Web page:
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- Healthful Indian Flavors with Alamelu
Healthful Indian Flavors with Alamelu
The best of Alamelu's cookbooks and TV recipes in one volume!
**As seen on MPTV!**
This cookbook contains the recipes featured on the first three seasons of Alamelu Vairavan's popular MPTV/PBS cooking series "Healthful Indian Flavors with Alamelu," along with favorites from her previously-published cookbooks, Healthy South Indian Cooking and Indian-Inspired Gluten Free Cooking.
Longtime fans and Indian cooking novices alike will enjoy this collection of more than 120 easy-to-follow, flavorful recipes--each with a color photo. With a focus on vegetables and protein-rich legumes, the recipes include soups, curry sauces, crunchy salads, and a host of vegetarian specialties that are not only low-calorie and low-fat, but packed with nutrients, fiber and flavor. Each recipe is written in a step-by-step format that makes it easy for readers to create authentic Indian dishes at home.
Create authentic Indian dishes at home:
- Step-by-step recipes with a variety of vegetarian, vegan, and gluten-free options
- Guides to spices and ingredients like dals, grains, and chiles
- Classic recipes like Chettinad Chicken Masala and Stuffed Dosas plus fusion recipes with Swiss Chard Lentil Crumble and Salmon-Quinoa Burgers
- Suggested menus and shopping lists
Watch episodes anytime online at www.mptv.org/localshows/alamelu.
Also available as an e-book from these sellers:
Alamelu Vairavan is the host of Healthful Indian flavors with Alamelu, produced by Milwaukee Public Television and syndicated nationally on PBS Create. She has been teaching for over 20 years about the health benefits of spices, such as turmeric, cumin, ginger, fenugreek, and asafoetida, and inspiring good eating habits through Indian cooking techniques. Alamelu is co-author of Healthy South Indian Cooking and Indian Inspired Gluten-Free Cooking, both published by Hippocrene Books. She resides in Milwaukee, Wisconsin.
Happy 105th Birthday, Julia Child!
Reflections from PBS host Alamelu Vairavan
When my first cookbook, “Art of South Indian Cooking” was published in 1997, my editor, Priti Gress of Hippocrene Books, asked me if I would like to promote my book by doing a cooking demonstration on the Discovery Channel. I said, “yes” immediately without even knowing what television recording would be like. I was just a young mother of two children. I flew to Philadelphia in the summer of '97 with a little nervousness and a lot of excitement to appear on the popular show, Home Matters. I was surprised how smoothly the recording went and by the eagerness of the television crew to taste the foods I had prepared during the recording. The kindness of the show's host, Susan Powell was helpful while I was cooking.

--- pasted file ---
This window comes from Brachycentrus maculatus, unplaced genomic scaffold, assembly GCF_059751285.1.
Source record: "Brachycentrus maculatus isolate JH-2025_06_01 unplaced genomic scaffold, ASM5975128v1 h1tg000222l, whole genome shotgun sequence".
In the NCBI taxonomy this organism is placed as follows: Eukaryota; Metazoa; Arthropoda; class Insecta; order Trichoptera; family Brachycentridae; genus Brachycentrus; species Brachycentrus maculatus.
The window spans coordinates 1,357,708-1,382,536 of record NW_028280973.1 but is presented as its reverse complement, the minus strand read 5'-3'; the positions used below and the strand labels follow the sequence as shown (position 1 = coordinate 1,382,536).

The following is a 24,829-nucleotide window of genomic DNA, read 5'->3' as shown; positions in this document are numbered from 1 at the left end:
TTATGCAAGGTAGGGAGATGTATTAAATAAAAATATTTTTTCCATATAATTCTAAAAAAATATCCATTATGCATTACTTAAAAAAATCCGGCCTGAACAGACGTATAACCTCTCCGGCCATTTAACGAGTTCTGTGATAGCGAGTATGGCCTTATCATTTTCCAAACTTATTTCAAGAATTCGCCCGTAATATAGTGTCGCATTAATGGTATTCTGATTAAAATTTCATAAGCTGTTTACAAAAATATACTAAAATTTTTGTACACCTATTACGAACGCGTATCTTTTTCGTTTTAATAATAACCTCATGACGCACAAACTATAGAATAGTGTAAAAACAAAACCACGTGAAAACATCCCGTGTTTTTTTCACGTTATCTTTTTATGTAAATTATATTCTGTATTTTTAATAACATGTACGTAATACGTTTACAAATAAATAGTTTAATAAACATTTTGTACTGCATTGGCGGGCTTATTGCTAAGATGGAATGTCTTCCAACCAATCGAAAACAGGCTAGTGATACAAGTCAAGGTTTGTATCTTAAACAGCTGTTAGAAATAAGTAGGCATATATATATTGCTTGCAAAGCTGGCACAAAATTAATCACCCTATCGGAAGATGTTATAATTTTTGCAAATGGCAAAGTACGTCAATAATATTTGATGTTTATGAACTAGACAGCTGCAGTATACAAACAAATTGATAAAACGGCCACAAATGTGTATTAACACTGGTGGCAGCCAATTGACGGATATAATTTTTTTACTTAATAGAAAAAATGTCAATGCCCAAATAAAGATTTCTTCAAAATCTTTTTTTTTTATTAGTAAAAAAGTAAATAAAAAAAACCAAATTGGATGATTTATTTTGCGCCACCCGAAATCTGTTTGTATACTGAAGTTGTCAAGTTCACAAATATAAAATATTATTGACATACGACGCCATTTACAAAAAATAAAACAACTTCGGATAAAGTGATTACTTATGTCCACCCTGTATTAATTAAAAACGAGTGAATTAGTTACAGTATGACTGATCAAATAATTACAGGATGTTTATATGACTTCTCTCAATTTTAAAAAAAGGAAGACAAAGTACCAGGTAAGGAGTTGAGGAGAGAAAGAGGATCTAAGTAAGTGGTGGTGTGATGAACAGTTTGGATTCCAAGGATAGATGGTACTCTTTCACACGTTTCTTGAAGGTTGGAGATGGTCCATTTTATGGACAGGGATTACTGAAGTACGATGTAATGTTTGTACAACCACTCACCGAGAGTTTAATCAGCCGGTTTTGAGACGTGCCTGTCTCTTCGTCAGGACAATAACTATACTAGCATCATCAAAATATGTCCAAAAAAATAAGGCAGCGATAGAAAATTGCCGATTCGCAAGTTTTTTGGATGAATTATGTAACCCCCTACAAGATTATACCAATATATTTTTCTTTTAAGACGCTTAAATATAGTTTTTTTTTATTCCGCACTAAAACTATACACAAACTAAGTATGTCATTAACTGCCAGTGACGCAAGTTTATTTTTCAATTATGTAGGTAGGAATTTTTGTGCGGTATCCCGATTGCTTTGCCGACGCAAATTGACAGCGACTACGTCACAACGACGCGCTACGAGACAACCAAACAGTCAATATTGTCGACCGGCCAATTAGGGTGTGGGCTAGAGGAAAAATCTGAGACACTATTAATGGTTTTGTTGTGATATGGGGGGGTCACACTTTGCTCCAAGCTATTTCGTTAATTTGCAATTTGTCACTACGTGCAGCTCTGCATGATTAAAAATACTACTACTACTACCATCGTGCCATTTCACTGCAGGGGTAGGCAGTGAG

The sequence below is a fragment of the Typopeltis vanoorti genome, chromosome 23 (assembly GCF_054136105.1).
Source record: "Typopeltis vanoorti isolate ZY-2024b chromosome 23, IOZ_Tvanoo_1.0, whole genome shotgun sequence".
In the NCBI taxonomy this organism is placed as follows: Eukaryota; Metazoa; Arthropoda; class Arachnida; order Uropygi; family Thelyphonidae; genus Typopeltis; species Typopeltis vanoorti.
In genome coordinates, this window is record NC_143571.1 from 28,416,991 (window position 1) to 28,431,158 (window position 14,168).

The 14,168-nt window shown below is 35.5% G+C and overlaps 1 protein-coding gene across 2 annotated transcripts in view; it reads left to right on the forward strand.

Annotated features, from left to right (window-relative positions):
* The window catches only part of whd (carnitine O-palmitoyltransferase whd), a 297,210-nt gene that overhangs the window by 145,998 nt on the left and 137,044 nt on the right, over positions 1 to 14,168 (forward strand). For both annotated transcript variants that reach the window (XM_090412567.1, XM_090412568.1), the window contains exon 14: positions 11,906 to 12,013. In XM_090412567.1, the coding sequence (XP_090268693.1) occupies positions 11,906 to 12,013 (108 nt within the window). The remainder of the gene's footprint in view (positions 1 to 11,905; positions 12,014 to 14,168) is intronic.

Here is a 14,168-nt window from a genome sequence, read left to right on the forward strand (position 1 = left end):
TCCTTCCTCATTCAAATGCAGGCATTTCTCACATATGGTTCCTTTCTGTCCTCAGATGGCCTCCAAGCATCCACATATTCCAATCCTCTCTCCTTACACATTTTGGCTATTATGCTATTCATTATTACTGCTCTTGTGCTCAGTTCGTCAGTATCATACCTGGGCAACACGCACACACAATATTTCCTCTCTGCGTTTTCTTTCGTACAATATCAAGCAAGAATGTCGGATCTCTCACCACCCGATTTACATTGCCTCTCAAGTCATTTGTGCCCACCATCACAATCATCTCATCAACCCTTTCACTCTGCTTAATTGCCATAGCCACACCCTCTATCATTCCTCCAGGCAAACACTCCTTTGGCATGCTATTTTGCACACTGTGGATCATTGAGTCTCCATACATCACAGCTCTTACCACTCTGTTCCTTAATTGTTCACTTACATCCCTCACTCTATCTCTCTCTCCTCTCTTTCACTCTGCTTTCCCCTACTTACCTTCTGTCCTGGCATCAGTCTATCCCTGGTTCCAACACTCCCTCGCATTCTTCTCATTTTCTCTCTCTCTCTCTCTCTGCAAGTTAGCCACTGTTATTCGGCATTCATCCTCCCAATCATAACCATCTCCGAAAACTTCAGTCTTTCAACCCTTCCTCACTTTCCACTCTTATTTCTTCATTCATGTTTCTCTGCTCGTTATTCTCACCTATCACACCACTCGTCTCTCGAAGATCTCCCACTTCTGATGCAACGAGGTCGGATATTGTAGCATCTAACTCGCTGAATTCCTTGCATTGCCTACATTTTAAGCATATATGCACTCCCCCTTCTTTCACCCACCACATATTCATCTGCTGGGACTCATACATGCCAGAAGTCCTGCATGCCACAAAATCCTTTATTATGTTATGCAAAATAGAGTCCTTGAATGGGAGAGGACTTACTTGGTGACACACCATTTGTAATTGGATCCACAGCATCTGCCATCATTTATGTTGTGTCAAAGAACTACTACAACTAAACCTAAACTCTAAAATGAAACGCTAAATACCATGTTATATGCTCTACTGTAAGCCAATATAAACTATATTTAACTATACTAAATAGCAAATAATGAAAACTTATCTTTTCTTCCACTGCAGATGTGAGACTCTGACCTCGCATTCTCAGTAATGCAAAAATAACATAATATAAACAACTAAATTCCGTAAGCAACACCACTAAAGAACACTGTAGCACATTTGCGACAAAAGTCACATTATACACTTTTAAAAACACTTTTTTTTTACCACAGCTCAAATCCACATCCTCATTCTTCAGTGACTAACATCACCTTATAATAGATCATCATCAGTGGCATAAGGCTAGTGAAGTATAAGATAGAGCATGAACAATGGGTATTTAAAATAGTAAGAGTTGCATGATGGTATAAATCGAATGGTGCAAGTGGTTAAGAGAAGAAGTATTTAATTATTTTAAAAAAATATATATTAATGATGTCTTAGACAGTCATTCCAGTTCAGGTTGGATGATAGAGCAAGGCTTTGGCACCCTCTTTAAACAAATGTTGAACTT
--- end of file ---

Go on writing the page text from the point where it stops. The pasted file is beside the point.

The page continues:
I had to wait anxiously for three months to see how I came across until November 12, 1997, when the taped show was aired throughout the country. Our friends joined me and my family in our Whitefish Bay home to watch my debut on national television. I was even more nervous anticipating the
Robin Young, a reporter who also happened to be a friend and neighbor of Julia Child in New England, interviewed her for that segment which was titled: “In the Pantry with Julia Child.” In that segment Julia made one of her last TV appearances, and graciously shared advice about her pantry.
You might guess that the “French Chef” would have advised that the one ingredient no kitchen should be without is butter, or perhaps wine. But instead it is a surprisingly American necessity: peanut butter. Never one for pretense, Julia noted that instead of eating dreary airplane food, she would rather eat a simple peanut butter-honey sandwich. She also offered the following suggestions:
- Use canola oil instead of “tasteless” vegetable oil
- Never refrigerate tomatoes
- Use canned tuna in oil and not tuna in water (She called the latter a “mush”)
- Use fresh vegetables. Julia called frozen green beans “dreary objects”
- Mix sour cream and heavy cream for cooking
- Use vermouth instead of white wine in cooking since the former “keeps better”
When I look back, I feel deeply honored to have made my first national TV appearance in a program following Julia Child’s appearance! She was a woman and chef I deeply admire and who continues to inspire so many. Julia made her debut on PBS a few years after publishing her classic cookbook Mastering the Art of French Cooking, and by the end of 1965 her show, ‘The French Chef’ was airing on 96 PBS stations. Little did I know then that I would later publish four more cookbooks and realize
Julia Child introduced her viewers to French cuisine and I share my native Indian cuisine, but both shows encourage everyone to discover the joy of cooking. As Julia said: “You don't have to cook fancy or complicated masterpieces - just good food from fresh ingredients.” This advice is perhaps even more relevant today, with the proliferation of unhealthy pre-packaged and processed foods. A well-stocked pantry and confidence in the kitchen will give you the pleasure of a home-cooked meal and the health benefits of all-natural ingredients and spices.
I say, cooking is a skill worth learning and cooking is love!
August 3rd, 2017
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